I saw the midwife for a a couple of weeks, then the health visitor but neither of us mentioned the labour. The visits were mainly to check on Freya and ask about my general health. I did suffer from PND after the birth as I found BF very difficult and got infection after infection, and was told not to stop as it was the healthiest start for my baby. So I felt guilty and thought I was failing my baby just thinking about stopping. After being prescribed medication for PND, I decided I wouldn't take them and would stop BF as I felt that was the major cause of me not being able to enjoy my baby. I stopped BF and after a week or so my mood lifted and I began enjoying my baby and being a mother, so I never felt the need to take the tablets and never did. My mood has been fine until now really. I think some of the crying is due to the tiredness and insomnia. The 2nd trimester was the best when I was pregnant last time, so now I am into that I am hoping my 'normal' pregnancy symptoms will fade so I can concentrate on being happy that I am pregnant again, and try to avoid thinking about how he/she will enter this world, and focus on what it will be like once s(he) is here.

Thank you again for all your advice and help, hope you had a nice BH weekend.

sweetkitty Tue 04-May-10 07:56:59

I was 5 minutes away from the spinal and theatre myseldf with DD1, I know what you mean about it totally taking away those first few precious hours and I didn't have to go in the end as they managed to tug it out. Poor you no wonder you are anxious and worried.

Anyway I have went on to have 2 normal deliveries, both with physiological third stages. The difference, for me, was amazing. DD2 was born, placed on me and left to have her first BF before the cord was cut, it was a lot more natural and calm rather than having catheters inserted/hanging off the bed dripping into a bed pan etc. The placenta came away itself about 20 mins later. I had the same thing with DD3.

I know the injection has a place and has no doubt saved lives but I don't get this massive need to interfere with a natural process afterall women have been delivering placentas for an age without injections.

I hope things go better for you this time x

hazygirl Tue 04-May-10 08:04:02

i had a retained placenta with my ds, but didnt with next birth,so hopefully you will be same,good luck

BlauerEngel Tue 04-May-10 08:21:27

Like hazygirl, I had a retained placenta first time but not the second time.

I had a very quick labour too - interesting if there's a connection. I also have endometriosis, and the doctor thought that might have been connected - adhesions preventing it come away.

I'm shocked about WickedWitch having to wait 5 hours with all that tugging! My midwives worked out after 45 minutes that the placenta wasn't budging, once the bfing hadn't worked. It was an annoyance more than anything else - I had given birth in a midwife-led birth centre so had to be transferred to hospital by ambulance.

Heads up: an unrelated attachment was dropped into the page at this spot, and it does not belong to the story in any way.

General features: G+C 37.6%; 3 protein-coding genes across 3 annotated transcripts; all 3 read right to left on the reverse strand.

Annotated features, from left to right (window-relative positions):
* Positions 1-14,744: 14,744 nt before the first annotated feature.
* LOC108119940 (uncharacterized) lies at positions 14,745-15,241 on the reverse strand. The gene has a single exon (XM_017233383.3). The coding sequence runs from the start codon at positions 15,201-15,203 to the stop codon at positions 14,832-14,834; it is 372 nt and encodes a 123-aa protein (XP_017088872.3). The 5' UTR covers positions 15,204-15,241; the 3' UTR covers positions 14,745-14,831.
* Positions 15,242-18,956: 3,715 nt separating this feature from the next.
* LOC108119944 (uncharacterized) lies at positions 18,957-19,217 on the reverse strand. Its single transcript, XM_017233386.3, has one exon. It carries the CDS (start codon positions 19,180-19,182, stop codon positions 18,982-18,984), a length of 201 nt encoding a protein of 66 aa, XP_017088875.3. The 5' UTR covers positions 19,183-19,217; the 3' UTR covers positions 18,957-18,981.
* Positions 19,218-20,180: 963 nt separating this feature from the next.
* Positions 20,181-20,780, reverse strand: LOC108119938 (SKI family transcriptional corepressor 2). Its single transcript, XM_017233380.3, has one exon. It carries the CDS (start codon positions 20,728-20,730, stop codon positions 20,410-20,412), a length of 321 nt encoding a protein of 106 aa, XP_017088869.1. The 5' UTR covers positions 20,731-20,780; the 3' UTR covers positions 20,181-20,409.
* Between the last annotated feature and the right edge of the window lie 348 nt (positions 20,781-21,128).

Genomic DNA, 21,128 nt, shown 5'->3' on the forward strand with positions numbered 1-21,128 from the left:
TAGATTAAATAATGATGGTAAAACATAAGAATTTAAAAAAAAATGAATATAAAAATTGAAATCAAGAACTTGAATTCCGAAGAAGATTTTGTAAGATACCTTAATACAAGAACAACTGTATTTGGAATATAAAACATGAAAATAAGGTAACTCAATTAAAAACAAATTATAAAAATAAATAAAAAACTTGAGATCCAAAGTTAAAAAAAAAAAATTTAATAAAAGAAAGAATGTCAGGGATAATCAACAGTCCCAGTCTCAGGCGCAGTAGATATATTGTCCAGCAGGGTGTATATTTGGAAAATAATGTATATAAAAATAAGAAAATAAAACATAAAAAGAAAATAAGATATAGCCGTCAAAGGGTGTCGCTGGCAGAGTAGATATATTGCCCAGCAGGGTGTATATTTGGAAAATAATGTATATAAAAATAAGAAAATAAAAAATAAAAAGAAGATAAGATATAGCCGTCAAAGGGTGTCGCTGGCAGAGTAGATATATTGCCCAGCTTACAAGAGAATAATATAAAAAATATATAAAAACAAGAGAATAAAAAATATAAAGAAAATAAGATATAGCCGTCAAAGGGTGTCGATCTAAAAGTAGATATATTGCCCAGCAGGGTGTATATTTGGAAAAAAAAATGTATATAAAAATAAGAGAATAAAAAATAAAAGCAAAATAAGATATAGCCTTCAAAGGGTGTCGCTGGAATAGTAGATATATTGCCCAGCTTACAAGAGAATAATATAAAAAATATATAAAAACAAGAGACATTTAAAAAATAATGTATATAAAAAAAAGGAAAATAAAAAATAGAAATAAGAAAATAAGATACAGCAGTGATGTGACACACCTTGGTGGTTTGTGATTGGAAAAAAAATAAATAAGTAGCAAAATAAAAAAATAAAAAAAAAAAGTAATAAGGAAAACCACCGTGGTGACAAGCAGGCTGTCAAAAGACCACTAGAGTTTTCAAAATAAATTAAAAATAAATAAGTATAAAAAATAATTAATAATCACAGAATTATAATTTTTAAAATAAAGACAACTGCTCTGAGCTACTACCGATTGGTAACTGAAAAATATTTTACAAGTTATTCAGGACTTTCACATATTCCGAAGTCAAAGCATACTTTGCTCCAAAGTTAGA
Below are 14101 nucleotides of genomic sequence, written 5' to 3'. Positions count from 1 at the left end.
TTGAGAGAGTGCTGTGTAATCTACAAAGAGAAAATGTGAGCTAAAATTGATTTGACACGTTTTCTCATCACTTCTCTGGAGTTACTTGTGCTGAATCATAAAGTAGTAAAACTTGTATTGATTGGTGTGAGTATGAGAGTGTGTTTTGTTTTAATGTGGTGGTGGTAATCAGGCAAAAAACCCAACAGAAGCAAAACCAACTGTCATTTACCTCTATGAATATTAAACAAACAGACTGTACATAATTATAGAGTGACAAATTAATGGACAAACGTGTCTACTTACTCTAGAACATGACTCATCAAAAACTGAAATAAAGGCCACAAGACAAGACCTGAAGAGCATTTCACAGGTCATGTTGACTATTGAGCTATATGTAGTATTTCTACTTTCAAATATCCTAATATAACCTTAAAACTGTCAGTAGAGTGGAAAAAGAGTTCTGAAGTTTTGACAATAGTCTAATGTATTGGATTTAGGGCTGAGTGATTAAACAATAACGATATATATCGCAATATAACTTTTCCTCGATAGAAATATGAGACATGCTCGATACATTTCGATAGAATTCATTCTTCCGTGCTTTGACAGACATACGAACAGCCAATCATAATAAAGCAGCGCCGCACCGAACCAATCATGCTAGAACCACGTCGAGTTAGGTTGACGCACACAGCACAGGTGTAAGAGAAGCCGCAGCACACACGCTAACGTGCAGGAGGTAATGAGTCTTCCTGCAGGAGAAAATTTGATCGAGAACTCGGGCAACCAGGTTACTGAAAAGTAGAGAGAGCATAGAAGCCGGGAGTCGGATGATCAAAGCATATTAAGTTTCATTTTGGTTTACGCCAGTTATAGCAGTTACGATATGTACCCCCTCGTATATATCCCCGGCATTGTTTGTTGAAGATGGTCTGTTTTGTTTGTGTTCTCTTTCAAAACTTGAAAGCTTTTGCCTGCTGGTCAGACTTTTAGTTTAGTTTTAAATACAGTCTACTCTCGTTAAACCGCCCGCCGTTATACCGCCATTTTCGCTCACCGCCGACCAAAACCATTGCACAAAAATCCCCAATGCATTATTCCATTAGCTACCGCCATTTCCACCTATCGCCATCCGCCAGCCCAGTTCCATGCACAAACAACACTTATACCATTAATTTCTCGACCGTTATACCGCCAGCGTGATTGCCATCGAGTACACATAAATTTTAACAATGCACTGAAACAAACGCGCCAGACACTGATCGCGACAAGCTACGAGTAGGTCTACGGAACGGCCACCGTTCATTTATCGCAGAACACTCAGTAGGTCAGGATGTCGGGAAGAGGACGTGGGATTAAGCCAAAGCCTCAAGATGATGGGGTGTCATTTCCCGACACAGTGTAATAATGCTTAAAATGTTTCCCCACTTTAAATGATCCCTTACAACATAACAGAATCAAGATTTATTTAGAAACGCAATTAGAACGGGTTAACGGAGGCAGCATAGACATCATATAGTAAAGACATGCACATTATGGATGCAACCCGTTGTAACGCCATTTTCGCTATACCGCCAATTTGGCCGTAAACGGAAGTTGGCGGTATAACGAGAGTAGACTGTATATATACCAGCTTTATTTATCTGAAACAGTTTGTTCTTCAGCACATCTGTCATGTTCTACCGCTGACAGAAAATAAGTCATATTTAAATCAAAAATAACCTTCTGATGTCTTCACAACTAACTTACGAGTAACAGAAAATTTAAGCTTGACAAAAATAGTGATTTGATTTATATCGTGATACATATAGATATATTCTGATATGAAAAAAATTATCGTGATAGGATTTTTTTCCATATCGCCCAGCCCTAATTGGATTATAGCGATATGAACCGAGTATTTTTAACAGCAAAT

I had an automatic GA - didn't know a spinal was an option until I read this here. From what you've all been saying, it was the best option though, not the least traumatic. LOL at your DHs bonding with their babies, mine went off to get a post-birth curry, but DD was sleeping anyway.

The general meant that I could stand up relatively quickly afterwards. I had to stay in hospital a minimum of 4 hours afterwards for legal reasons, but we buggered off home then at 2am. It was a good feeling.

With DC2 it was a different midwife, and the placenta wasn't coming again, but she was very experienced and gave a tug in the right spot, and it came away complete. I was sooo relieved.

Wishing you all the best for it. It can work the second time, but do ask for a GA if it doesn't.

nunnie Tue 04-May-10 10:31:29

Interesting I also have endometreosis or had it and it was treated, didn't know there could be a connection.
It's is suprising how different hospitals work, I didn't know GA was an option was only offered a spinal. Because of that I had to stay in 2 days, 4 hours would have been lovely grin. Think GA is looking like it might be a preferred option for me now if it happens again. It is nice to see there are occasions where it doesn't though makes me feel a little more relaxed. Definatly requesting not to have the injection this time and hopefully it will come away naturally and all this worry will have been for nothing.

Thank you ladies.

lumpasmelly Tue 04-May-10 19:00:48

I have endometriosis too so beginning to see a patten here....wonder if there is a link? I asked about getting a ga for the placental removal in case i decided to attempt a vaginal delivery. Consultant was not willing to do this for recovery reasons (longer stay in hospital, longer time to bond with/feed baby, but said they could give me something to ensure I was "out of it". Different policies at different hospitals I suppose.

nunnie Tue 04-May-10 21:00:57

I wasn't offered it as an option either, I am persuming I will get the same response. I had to stay in for at least 2 days anyway, so I am guessing that a GA won't require a longer recovery time. As all my previous ga's I've been sent home same day. I will request it and see the response but not hopeful it will be a nice yes of course you can!

There may well be a link between endometreosis and retained placenta, but I suppose we can't change that and just have to hope it doesn't happen again.

elvislives Tue 04-May-10 21:12:07

I had a retained placenta first time round. They had just got to the stage of "preparing theatre" when it finally came away.

I subsequently had another 3 vaginal deliveries and didn't have the problem with any of them. They didn't tell me it was more likely (which I'm pleased about)

greenbeanie Wed 05-May-10 11:15:48

I Had a retained placenta with my first delivery which was manually removed in the delivery room as I had had an epidural. It was without a doubt the most traumatic part of the whole labour.

I was very anxious about my second delivery and after a lot of reading felt that having syntometrine may have contributed to it, there is a slightly higher risk of retained placenta with a managed 3rd stage. 2nd time round I had a physiological 3rd stage, managed with no medication, just breastfeeding baby until the placenta came away naturally. It took about 40 minutes but there was far less blood loss and it was less traumatic to say the least.

It might be worth talking to your midwife about the possibility of a physiological 3rd stage as it might make a difference.